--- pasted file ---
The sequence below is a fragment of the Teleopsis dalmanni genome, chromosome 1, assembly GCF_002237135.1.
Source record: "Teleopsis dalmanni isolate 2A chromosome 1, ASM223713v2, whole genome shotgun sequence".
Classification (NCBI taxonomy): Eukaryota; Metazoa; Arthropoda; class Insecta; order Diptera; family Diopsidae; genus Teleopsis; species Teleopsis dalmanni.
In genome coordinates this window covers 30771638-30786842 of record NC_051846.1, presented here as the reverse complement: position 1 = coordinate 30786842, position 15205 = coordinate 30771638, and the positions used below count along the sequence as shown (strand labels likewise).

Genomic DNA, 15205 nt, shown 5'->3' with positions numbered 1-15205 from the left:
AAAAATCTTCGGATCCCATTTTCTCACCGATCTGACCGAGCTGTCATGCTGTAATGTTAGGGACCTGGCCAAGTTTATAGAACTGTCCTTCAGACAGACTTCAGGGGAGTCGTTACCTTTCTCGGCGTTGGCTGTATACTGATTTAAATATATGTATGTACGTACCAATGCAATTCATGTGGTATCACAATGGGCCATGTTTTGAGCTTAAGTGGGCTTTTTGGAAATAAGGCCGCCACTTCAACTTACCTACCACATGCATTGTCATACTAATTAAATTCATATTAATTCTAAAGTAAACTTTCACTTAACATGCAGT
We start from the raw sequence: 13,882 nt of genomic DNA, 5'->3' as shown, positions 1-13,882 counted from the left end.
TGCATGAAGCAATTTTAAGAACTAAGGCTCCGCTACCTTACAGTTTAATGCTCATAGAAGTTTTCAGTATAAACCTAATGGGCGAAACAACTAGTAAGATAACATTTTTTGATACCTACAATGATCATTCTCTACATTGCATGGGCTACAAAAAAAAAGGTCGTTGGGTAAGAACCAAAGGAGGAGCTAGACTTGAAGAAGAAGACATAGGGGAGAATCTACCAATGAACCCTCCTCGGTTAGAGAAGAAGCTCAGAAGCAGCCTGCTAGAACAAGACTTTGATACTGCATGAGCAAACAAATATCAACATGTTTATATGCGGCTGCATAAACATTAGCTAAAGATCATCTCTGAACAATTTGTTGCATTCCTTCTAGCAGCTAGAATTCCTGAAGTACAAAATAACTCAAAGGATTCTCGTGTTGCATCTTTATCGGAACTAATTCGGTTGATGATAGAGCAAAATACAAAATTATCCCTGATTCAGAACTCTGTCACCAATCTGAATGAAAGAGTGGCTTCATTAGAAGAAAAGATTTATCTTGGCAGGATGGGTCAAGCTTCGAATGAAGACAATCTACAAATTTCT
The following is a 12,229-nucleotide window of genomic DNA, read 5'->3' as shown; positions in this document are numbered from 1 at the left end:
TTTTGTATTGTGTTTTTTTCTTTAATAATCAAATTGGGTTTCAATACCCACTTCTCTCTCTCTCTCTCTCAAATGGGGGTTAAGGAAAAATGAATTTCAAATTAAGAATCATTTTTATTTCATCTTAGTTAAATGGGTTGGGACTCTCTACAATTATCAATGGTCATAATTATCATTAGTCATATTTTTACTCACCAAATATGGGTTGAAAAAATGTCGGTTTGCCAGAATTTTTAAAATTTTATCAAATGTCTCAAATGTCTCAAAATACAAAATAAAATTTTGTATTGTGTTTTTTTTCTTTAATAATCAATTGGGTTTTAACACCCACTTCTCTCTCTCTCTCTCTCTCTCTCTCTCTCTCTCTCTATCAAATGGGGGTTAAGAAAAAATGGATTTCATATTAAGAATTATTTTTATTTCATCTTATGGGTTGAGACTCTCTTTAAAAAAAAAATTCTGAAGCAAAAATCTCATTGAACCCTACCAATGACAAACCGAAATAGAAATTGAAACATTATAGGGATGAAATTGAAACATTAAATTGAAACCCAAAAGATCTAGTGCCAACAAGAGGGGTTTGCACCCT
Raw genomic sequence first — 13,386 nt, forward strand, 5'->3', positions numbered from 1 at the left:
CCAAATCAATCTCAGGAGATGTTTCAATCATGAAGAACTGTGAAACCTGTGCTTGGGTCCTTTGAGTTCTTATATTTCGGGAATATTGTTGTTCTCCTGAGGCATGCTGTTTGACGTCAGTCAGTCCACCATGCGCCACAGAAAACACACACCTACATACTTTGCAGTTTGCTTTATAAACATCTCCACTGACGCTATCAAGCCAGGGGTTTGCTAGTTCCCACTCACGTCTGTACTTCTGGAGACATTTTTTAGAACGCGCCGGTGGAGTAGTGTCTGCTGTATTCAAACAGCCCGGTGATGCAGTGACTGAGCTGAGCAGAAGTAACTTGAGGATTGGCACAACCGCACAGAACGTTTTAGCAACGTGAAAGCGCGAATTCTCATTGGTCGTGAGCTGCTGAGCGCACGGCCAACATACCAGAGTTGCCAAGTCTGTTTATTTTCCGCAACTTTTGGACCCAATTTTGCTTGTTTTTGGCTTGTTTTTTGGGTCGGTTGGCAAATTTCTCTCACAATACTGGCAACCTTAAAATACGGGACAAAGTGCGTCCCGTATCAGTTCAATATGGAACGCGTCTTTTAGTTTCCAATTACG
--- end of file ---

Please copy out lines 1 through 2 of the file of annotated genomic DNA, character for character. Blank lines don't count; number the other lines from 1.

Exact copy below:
The sequence below is a fragment of the Teleopsis dalmanni genome, chromosome 1, assembly GCF_002237135.1.
Source record: "Teleopsis dalmanni isolate 2A chromosome 1, ASM223713v2, whole genome shotgun sequence".